GREENWOOD, Ind. — Armed with a camera, map and notebook, two men toured Old Town Greenwood neighborhoods, documenting the houses that have stood the test of time.
The work to document the neighborhood will be included in Greenwood’s application to have the area listed on the National Register of Historic Places.
Buildings with shops and restaurants along Main Street and Madison Avenue in downtown Greenwood received that same designation about three decades ago. And if the other areas are included, property owners could get grants or tax breaks if they want to make improvements to their homes, city officials said.
The documentation of about 300 homes and churches north of Main Street, such as on Euclid Avenue, Broadway, Pearl, Wiley and Brewer streets, is a vital part of that effort and will be used to make a case for the historical significance of Old Town. In June, Greenwood was awarded two state grants worth $9,500 to fund the project.
For this first trip through Greenwood this week, Kurt Garner and Dylan Colburn from K.W. Garner Consulting & Design were focused on getting a photograph of each building, an estimated year of construction and what the property was used for.
Estimating how old a building is just from its outside appearance may seem a daunting task, but Garner pointed out several key details that help. Building materials, the style of the house and the type of foundation it is built on are key factors in estimating when it was built, he said.
Brick and stone typically indicated older buildings, while concrete is often used with newer ones, Garner said. An exception is the cast-concrete blocks that were used at the beginning of the 20th century, he said.
Original siding can also be a good indicator, but that is something that is often replaced, Garner said.
Historical home building trends are another way to date the homes. Whether a house is built in the bungalow, foursquare, Queen Anne or ranch style can give a date range of when it was likely built, Garner said.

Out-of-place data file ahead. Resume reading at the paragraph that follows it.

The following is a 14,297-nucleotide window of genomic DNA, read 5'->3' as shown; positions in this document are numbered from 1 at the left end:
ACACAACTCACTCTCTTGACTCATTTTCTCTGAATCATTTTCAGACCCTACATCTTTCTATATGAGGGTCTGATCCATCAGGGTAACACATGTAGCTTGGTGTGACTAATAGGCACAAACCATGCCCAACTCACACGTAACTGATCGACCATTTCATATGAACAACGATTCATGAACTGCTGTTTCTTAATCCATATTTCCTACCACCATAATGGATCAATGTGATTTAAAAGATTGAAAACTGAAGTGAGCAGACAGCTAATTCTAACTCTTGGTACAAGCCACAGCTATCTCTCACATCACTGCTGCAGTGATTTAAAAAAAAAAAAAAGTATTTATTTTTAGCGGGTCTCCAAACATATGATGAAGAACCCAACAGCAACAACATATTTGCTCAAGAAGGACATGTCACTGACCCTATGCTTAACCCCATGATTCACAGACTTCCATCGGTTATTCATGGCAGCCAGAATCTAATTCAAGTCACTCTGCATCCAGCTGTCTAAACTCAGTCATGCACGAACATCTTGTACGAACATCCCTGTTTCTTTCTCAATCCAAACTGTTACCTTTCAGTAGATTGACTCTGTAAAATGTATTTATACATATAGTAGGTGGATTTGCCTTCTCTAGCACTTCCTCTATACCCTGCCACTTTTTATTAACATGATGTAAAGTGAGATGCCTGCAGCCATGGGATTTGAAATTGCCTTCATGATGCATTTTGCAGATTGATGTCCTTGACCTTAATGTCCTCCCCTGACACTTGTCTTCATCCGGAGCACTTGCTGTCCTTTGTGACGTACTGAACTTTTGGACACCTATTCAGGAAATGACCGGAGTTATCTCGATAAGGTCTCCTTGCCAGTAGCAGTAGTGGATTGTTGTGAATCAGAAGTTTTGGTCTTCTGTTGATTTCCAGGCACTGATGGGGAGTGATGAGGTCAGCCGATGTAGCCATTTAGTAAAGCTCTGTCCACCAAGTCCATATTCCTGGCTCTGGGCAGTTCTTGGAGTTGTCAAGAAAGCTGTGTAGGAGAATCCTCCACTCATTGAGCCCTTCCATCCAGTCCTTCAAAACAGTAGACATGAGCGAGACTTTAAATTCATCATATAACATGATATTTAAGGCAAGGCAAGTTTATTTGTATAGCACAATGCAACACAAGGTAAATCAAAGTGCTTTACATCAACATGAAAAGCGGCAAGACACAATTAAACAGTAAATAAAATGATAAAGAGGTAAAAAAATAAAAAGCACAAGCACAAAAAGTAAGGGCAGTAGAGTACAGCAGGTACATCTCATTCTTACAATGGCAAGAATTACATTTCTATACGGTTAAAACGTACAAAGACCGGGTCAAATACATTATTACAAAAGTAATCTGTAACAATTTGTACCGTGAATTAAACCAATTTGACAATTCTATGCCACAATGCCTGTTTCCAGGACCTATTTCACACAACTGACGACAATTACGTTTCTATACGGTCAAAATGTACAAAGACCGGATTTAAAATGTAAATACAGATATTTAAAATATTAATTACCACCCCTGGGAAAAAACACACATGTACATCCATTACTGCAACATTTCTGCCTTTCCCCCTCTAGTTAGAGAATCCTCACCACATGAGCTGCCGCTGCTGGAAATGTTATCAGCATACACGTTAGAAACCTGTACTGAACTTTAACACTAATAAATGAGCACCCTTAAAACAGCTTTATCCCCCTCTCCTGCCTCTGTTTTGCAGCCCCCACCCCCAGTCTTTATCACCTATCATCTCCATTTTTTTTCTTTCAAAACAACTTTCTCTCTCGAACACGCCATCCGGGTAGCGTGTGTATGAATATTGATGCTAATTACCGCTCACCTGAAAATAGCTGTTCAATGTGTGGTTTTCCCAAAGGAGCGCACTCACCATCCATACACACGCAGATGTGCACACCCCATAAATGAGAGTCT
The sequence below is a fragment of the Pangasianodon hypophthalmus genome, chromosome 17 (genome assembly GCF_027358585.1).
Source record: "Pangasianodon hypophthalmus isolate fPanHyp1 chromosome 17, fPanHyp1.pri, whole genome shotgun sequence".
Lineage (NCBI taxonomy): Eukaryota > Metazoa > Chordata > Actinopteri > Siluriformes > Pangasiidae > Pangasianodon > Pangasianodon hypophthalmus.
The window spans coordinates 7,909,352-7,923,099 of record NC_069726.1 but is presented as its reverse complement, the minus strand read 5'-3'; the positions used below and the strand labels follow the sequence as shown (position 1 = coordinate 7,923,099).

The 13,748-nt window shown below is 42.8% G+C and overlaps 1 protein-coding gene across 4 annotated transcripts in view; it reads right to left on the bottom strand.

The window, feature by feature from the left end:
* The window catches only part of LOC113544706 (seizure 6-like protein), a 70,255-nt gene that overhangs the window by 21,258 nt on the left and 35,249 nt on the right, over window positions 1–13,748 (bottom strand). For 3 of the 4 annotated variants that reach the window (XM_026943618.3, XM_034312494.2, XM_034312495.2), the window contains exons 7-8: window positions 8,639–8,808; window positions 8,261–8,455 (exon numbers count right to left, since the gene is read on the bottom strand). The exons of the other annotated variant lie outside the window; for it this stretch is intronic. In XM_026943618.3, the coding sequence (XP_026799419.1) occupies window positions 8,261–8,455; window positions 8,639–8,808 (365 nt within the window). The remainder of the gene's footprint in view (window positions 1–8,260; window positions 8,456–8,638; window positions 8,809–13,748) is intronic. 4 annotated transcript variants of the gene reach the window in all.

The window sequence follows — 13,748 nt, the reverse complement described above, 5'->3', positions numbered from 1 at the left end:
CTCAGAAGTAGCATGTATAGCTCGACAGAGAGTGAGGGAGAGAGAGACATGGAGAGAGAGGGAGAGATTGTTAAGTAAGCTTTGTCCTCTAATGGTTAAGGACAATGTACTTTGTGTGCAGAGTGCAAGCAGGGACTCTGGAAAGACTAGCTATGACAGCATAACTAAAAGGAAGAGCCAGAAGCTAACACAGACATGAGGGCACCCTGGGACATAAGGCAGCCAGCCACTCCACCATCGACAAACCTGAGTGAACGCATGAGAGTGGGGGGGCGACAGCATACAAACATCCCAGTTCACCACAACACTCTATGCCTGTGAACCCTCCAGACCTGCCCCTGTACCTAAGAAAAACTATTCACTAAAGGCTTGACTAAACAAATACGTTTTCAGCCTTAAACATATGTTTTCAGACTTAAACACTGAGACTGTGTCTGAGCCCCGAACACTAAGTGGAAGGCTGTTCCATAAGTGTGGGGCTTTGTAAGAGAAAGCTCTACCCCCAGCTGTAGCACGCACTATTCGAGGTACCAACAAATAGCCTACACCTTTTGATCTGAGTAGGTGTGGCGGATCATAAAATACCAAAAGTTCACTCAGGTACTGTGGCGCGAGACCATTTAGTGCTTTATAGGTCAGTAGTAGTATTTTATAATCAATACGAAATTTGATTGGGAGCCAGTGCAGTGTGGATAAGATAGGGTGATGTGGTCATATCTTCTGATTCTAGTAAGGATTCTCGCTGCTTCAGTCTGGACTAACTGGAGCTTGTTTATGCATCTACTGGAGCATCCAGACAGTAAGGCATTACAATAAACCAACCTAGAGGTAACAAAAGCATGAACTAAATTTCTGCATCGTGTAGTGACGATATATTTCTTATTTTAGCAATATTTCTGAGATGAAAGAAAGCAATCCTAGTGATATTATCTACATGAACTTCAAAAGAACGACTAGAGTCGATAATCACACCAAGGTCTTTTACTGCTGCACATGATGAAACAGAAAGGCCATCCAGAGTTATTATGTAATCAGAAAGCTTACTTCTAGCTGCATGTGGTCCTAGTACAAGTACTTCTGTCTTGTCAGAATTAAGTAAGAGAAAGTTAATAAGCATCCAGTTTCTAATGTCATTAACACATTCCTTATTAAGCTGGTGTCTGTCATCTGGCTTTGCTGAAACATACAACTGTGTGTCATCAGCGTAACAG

“The shape can say a lot about a building,” he said.
“You get a good idea of how the community developed.”
While the majority of the homes in the neighborhoods north of downtown Greenwood date back about century or more, newer homes are sprinkled in here and there as well. Walking on a sidewalk along Brewer Street, Garner pointed out a yellow, single-story rectangular home that was likely built in the 1980s.
“They weren’t building ranch houses in the 1800s,” he said.
The duo spent several minutes examining Triumph Church at the corner Broadway and Brewer streets. Garner described it as having been built in the Gothic Revival style, likely around 1895.
They scoured the foundation of the building searching for a cornerstone, a typical feature for churches that could provide details about the construction, such as the exact date it was built, Garner said. While they were unable to locate it, possibly due to some newer construction around the entrance, Garner was confident he would be able to find records about the construction of the church.
“Churches keep a good history,” he said.
With about 20 percent of the buildings, Garner will provide a more detailed, narrative description of the façade and the history of the property.
Churches and homes of community leaders of the era are properties he will focus on.
Historical records will often be a useful source of data for determining when a building was constructed, who built it and who originally lived there, Garner said.
Whether or not a building is historically significant depends on how close it is to its original form, he said. If there have been significant additions or demolitions or the shape has been altered, it may not qualify, Garner said.
If the designation is approved, homeowners could be eligible for grant funding or tax credits to restore their property.
Source: The (Franklin) Daily Journal, http://bit.ly/2bXfVhk
Information from: Daily Journal, http://www.dailyjournal.net
This is an AP-Indiana Exchange story offered by the (Franklin) Daily Journal.